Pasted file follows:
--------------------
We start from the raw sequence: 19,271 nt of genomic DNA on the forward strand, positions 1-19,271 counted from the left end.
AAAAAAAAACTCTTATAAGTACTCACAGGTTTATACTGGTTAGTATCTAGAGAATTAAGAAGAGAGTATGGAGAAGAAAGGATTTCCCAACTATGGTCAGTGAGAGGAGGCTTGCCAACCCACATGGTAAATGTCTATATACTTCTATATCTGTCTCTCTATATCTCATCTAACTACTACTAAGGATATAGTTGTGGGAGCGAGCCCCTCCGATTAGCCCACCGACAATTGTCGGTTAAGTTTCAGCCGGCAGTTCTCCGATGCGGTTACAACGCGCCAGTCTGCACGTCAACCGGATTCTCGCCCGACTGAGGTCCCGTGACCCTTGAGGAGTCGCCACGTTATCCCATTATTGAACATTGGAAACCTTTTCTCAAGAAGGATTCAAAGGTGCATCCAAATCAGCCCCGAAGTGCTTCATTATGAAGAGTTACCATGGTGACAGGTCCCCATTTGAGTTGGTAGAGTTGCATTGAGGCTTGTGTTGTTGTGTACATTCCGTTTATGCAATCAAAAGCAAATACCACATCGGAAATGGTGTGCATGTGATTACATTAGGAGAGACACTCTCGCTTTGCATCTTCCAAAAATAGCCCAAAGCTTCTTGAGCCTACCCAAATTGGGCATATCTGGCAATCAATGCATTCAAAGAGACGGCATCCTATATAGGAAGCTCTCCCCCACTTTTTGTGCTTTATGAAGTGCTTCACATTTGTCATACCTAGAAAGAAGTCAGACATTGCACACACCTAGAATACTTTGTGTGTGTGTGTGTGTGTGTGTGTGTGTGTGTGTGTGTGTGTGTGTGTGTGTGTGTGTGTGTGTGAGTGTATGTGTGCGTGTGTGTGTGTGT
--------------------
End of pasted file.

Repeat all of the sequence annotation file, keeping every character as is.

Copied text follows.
We start from the raw sequence: 19,271 nt of genomic DNA on the forward strand, positions 1-19,271 counted from the left end.
AAAAAAAAACTCTTATAAGTACTCACAGGTTTATACTGGTTAGTATCTAGAGAATTAAGAAGAGAGTATGGAGAAGAAAGGATTTCCCAACTATGGTCAGTGAGAGGAGGCTTGCCAACCCACATGGTAAATGTCTATATACTTCTATATCTGTCTCTCTATATCTCATCTAACTACTACTAAGGATATAGTTGTGGGAGCGAGCCCCTCCGATTAGCCCACCGACAATTGTCGGTTAAGTTTCAGCCGGCAGTTCTCCGATGCGGTTACAACGCGCCAGTCTGCACGTCAACCGGATTCTCGCCCGACTGAGGTCCCGTGACCCTTGAGGAGTCGCCACGTTATCCCATTATTGAACATTGGAAACCTTTTCTCAAGAAGGATTCAAAGGTGCATCCAAATCAGCCCCGAAGTGCTTCATTATGAAGAGTTACCATGGTGACAGGTCCCCATTTGAGTTGGTAGAGTTGCATTGAGGCTTGTGTTGTTGTGTACATTCCGTTTATGCAATCAAAAGCAAATACCACATCGGAAATGGTGTGCATGTGATTACATTAGGAGAGACACTCTCGCTTTGCATCTTCCAAAAATAGCCCAAAGCTTCTTGAGCCTACCCAAATTGGGCATATCTGGCAATCAATGCATTCAAAGAGACGGCATCCTATATAGGAAGCTCTCCCCCACTTTTTGTGCTTTATGAAGTGCTTCACATTTGTCATACCTAGAAAGAAGTCAGACATTGCACACACCTAGAATACTTTGTGTGTGTGTGTGTGTGTGTGTGTGTGTGTGTGTGTGTGTGTGTGTGTGTGTGTGTGTGTGTGTGAGTGTATGTGTGCGTGTGTGTGTGTGT